Wednesday, January 27, 2010

Ajzenstat's Browne's Documents on Confederation

I missed the publication dates last fall, but McGill-Queen's Press has released a new edition of Documents on the Confederation of British North America, which is the ur-text on the subject and really ought to be consulted by pundits before they pronounce on whether confederation was a democratic process or what the Senate was intended to be or suchlike.

The work has a pedigree. It was compiled in the 1960s by historian G.P. Browne, who built on an early publication by Joseph Pope, who built on John A. Macdonald's personal collection of manuscript materials on the subject. The new edition was the inspiration of Janet Ajzenstat, who took pity on everyone who has been struggling with the nasty little Carleton Library edition of Browne's work that has been steadily crumbling in readers' hands since 1969. Ajzenstat wrote a new introduction, and it also comes with a blurb from, ah, me.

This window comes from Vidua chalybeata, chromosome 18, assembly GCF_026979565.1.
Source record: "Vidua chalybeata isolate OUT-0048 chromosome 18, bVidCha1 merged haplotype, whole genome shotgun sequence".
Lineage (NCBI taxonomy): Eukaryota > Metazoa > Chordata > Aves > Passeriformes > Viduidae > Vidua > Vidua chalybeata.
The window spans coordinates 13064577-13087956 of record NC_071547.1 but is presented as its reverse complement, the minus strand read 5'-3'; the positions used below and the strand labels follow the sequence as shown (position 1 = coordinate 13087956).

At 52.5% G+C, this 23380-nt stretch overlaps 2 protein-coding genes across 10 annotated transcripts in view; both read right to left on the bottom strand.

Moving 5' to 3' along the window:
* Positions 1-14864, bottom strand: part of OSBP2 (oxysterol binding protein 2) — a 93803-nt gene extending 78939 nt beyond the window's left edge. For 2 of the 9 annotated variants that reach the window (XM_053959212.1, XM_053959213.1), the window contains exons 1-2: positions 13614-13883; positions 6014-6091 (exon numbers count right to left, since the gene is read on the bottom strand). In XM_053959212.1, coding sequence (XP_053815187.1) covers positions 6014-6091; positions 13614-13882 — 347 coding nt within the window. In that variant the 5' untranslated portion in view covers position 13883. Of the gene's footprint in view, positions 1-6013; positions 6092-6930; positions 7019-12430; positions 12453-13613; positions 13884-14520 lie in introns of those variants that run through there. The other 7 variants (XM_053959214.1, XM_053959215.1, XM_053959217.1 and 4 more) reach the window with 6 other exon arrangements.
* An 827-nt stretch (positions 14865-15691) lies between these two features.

The Documents covers mostly the official documents which record the process by which the BNA Act of 1867 was negotiated, endorsed and finally legislated into effect. It takes its place beside Ajzenstat, ed, Canada's Founding Debates, which focuses on the debates in all the British North American legislatures from Newfoundland to British Columbia as to whether they should endorse the deal. Then you can read all the 'sixties historians of confederation or, blush, this book.
Follow @CmedMoore